A new study shows that shark tourism, in which people pay to swim with and interact with sharks, may be hampering the species’ capacity to hunt and reproduce.
In a paper published in Scientific Reports, researchers noted that whale sharks (Rhincodon typus) exhibit aberrant behavior patterns in the presence of human tourists, such as quick and zigzag motions consistent with fleeing predators.
They added that ecotourism increases the likelihood of sharks being in a disturbed behavioral state, which likely increases energetic expenditure and may have downstream ecological consequences.
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Disturbed behavior patterns
The researchers examined 39 overhead recordings of whale sharks in Bay of La Paz, Mexico.
Their goal was to see if shark behavior changed in the presence of a swimmer emulating tourist behavior versus sharks swimming in isolation.
When the swimmer was present, the researchers found an increase in disturbed behavior patterns, resulting in the sharks consuming more energy than when swimming alone.
The researchers believe this behavior will make it more difficult for whale sharks to scavenge for food and may potentially harm reproductive success.
“At this stage it is difficult to say exactly how concerning the findings are. The shifts in behavior observed in the presence of humans mean that these sharks are going to be using more energy, and spend less time performing natural foraging behaviors,” study author Joel Gayford of Imperial College London, in the U.K, said in an interview.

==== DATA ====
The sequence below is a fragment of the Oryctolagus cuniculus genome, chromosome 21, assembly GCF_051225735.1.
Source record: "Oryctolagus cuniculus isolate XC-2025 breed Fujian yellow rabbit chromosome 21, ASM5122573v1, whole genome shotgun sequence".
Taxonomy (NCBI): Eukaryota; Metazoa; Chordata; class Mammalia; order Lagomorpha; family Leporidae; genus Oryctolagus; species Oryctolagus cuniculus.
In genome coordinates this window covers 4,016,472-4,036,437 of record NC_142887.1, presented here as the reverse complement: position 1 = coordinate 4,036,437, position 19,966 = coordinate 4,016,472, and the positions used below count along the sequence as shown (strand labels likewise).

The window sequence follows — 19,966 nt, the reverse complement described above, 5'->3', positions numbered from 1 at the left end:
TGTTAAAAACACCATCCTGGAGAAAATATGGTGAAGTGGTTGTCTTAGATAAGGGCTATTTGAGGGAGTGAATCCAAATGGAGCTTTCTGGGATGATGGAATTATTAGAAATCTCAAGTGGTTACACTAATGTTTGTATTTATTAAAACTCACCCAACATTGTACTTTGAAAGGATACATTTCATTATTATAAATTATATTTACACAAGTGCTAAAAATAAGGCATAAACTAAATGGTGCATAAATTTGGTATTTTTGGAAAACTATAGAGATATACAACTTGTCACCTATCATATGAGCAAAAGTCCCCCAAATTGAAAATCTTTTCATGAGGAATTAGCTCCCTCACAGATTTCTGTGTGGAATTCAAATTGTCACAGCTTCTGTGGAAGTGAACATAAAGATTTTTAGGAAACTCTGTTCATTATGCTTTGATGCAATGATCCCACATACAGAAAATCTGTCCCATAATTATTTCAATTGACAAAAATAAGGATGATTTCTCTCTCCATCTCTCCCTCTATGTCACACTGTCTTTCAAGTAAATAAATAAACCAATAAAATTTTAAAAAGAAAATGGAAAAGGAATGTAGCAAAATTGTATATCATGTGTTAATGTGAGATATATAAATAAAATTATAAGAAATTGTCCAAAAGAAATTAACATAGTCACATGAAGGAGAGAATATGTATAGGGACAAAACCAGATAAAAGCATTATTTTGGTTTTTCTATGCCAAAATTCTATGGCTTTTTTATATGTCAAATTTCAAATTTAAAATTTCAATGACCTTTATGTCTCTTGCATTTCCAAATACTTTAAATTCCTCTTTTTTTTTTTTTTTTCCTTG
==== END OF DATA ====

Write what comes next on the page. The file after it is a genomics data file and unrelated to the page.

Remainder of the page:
Shark tourism poorly understood
While earlier research into the effects of tourism on the species has been conducted, the study concluded that the ecological consequences are not entirely known.
Prior research has discovered that in regions where there is a lot of shark ecotourism, there is sometimes a drop in the number of species found. According to the authors, more research is needed based on these new findings.
The researchers proposed first assessing the shark’s behavioral patterns before allowing swimmers into the water with the creatures.
The study also suggests that regulated distances between tourists and sharks be investigated in order to give animals enough room.
The researchers clarified that they are not saying that ecotourism is harmful to sharks or that it should be prohibited.
They also recognized that ecotourism is vital to shark conservation and will continue to be so in the future.
This also drives the economy as the global shark diving industry is estimated to produce more than $300 million USD per year.
“We are suggesting that the rules and regulations surrounding shark ecotourism should be reviewed regularly, taking into account scientific studies such as this one. Many more studies are required before we will fully understand the ecological implications of shark ecotourism,” Gayford said.
Whale sharks are considered one of the most amazing creatures in the ocean.
They are members of the carpet shark family, and despite their enormous size, they are reputed to be peaceful and pose no harm to humans.
The IUCN has classed the whale shark as endangered. Human-caused hazards to whale sharks include accidental capture in fishing gear, boat strikes, and targeted killing for their fins, skin, and flesh.
Related Article: Whale Shark Sight: How Rhodopsin Evolved for Them To See Through the Years?
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